Let’s be honest, running a half marathon is hard! There may be moments when you doubt yourself and reconsider whether the early morning winter runs, the slips on the ice and the pressure to get fitter are worth it. In fact, we see a huge drop-out rate of runners because they haven’t trained enough or couldn’t brave the brisk weather on race morning. But a charity runner is lacing up their running shoes for a cause, for their family and friends that have sponsored them, for the impact they know they will have on people who need help the most. They are running for those who can’t – what’s better motivation than that?

4. Gain a support network

When that motivation is slipping, we need people around us to support our goal and tell us to keep going. To provide us with advice, tips and opportunities to help us soldier on. Running for a charity means you are part of a team that is supporting each other to achieve a common goal. Many charities have team meet ups, Facebook groups, and regular email communications to ensure you never feel alone on your journey to the finish line.

5. Make new friends

Joining a charity team is a fantastic way to meet new people and make friends. You already have two things in common: you like running and you care about the same charity – that’s a good start! Runners often share training runs and arrange regular meet ups, you are sometimes invited to team events where you can ‘mingle’ with your team mates, and many charities offer access to a dedicated marquee on race day where you can meet other runners and start the race together.

6. Get added extras on race day

Not only do you have the support of your friends, family and fellow runners, but you also have the full support of the charity you are running for. All charities vary in the level of supportive benefits they can provide, but offerings can include a branded running vest, a fundraising pack, regular emails of encouragement, Christmas cards, branded merchandise, pre-event meet ups, race day hospitality, dedicated baggage area (The Sussex Beacon only at the Brighton Half), food and beverages, cheer teams along the course, post-race reception and free photography.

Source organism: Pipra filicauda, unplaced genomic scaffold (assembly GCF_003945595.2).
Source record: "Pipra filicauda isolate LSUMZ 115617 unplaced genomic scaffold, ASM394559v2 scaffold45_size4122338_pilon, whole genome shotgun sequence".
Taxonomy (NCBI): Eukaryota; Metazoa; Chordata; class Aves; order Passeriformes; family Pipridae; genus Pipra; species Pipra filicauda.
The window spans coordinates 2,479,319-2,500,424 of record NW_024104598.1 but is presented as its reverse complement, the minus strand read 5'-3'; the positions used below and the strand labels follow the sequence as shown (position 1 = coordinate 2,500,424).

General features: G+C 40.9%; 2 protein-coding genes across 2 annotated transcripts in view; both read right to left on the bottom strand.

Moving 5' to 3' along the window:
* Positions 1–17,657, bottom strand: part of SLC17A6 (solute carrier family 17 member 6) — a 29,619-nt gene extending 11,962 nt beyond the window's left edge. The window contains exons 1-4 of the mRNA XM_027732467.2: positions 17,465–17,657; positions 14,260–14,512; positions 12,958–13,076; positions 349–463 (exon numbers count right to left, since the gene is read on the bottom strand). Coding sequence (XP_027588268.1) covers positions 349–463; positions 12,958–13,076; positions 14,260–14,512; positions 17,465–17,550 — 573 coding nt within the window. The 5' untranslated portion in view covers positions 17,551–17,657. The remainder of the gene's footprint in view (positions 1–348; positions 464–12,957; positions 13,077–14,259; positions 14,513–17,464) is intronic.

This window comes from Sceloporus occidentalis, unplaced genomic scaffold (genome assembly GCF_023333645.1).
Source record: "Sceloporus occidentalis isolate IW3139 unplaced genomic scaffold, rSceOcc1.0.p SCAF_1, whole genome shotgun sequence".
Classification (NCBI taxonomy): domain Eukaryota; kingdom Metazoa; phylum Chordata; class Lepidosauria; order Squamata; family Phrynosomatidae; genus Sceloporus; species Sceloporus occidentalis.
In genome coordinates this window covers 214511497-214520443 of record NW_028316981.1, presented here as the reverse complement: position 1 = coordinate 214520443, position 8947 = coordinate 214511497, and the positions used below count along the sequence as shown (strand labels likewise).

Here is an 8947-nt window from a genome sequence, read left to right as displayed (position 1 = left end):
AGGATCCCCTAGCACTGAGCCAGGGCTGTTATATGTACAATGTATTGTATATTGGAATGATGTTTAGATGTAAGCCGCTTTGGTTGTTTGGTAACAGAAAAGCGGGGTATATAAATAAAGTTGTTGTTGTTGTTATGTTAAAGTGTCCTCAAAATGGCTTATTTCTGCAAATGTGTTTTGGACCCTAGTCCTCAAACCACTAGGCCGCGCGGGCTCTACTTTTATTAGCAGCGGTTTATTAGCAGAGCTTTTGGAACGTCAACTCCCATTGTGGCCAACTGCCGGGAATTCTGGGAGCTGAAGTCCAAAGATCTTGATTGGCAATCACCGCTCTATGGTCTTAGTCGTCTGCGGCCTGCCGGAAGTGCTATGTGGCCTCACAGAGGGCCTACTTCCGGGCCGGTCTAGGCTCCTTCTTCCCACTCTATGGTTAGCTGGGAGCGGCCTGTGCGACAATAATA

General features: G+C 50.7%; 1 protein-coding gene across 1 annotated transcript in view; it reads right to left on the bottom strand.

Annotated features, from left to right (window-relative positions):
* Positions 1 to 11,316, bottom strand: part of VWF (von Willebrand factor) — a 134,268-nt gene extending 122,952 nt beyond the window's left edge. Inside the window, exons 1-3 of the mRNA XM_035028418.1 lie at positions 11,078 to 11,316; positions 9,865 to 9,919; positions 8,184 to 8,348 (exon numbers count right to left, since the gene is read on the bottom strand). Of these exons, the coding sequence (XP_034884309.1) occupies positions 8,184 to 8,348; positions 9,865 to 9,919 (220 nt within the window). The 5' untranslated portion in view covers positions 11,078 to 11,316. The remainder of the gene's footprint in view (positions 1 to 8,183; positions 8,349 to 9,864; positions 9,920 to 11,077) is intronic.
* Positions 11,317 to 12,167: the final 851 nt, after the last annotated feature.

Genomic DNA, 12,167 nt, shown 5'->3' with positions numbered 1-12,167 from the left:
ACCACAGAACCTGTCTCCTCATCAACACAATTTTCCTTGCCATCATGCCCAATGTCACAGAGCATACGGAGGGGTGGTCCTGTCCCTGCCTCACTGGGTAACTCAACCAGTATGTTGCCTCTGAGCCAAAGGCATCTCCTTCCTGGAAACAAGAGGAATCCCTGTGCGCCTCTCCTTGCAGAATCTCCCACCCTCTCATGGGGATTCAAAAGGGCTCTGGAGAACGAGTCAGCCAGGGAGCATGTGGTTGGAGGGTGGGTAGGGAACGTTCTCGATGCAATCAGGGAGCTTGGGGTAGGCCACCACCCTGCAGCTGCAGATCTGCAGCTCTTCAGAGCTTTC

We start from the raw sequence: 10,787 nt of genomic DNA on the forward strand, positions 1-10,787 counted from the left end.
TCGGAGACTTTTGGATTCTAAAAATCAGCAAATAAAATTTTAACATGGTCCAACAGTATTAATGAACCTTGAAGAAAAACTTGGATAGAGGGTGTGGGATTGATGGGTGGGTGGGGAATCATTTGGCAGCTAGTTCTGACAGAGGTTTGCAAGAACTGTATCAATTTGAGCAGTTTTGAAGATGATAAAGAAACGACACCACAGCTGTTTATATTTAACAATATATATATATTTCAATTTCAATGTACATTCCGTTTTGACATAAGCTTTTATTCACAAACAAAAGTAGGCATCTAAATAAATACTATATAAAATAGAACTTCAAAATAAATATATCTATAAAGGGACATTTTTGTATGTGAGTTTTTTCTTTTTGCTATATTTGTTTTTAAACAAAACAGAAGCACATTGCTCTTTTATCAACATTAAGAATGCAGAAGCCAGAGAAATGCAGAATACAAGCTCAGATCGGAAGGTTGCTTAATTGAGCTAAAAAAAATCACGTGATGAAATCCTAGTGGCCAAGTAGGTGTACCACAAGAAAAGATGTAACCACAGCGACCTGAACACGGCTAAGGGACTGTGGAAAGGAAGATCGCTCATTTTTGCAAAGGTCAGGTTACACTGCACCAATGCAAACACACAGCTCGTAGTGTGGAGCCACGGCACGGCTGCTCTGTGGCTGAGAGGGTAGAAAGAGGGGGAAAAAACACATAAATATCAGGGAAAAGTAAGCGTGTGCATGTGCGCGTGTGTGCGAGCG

7. Tick off something from your life ‘bucket list’

For many, running a half marathon is an experience they have never felt before – the buzzing atmosphere as thousands of runners wait eagerly at the start line, the roaring cheers from the crowds, the emotional ups and downs of the course, the feeling of determination as you resist the urge to give up, the elation as you cross the finish line, the pride as you receive your medal, the gratitude of a goody bag and a massage at the end! Running for charity enhances every moment, starting with team mates on a common mission, crowds chanting the name on your charity running vest, the motivation to keep going for those who are relying on you to finish, the euphoria of knowing you have made a difference to more than one life when you crossed that finish line and receive that medal for every person, child or animal you fundraised to help.

8. Improve your health & wellbeing

Whether you are running to shift a few extra pounds, boost your overall fitness levels, tone up for summer, clear your mind or just need a hobby, running the Brighton Half Marathon is a great opportunity to reach your goal, whatever that may be. Motivation and support are key to achieving our goals, so run for charity to give you the best chance of succeeding!

9. Feel happier

Doing good makes you feel good, right? And that’s not the only reason running for charity can make you happier. It’s a social activity, and studies have shown that socialising can decrease feelings of depression and boost feelings of well-being. Running itself is fantastic for our mental health, it also combats depression, improves our capacity to learn new information, alleviates anxiety, helps us sleep and can even boost self-esteem. But you need to stick at it, so you need that motivation and support to reap the benefits.

10. Do something different

If we did the same things every day, life would get a bit dull. Fundraising for charity opens up a world of opportunities to do weird and wacky things, tackle new challenges, have new experiences and meet new people. Often the colder months at the start of the year can be a time we slip into mundane routines of staying indoors, watching tv and eating junk food. Why not make a change this year: register to run for a charity in the Brighton Half Marathon in June and train through the winter and spring- who knows what opportunities and experiences you will unlock!

See all our charity partners here.

By Rosie Hemming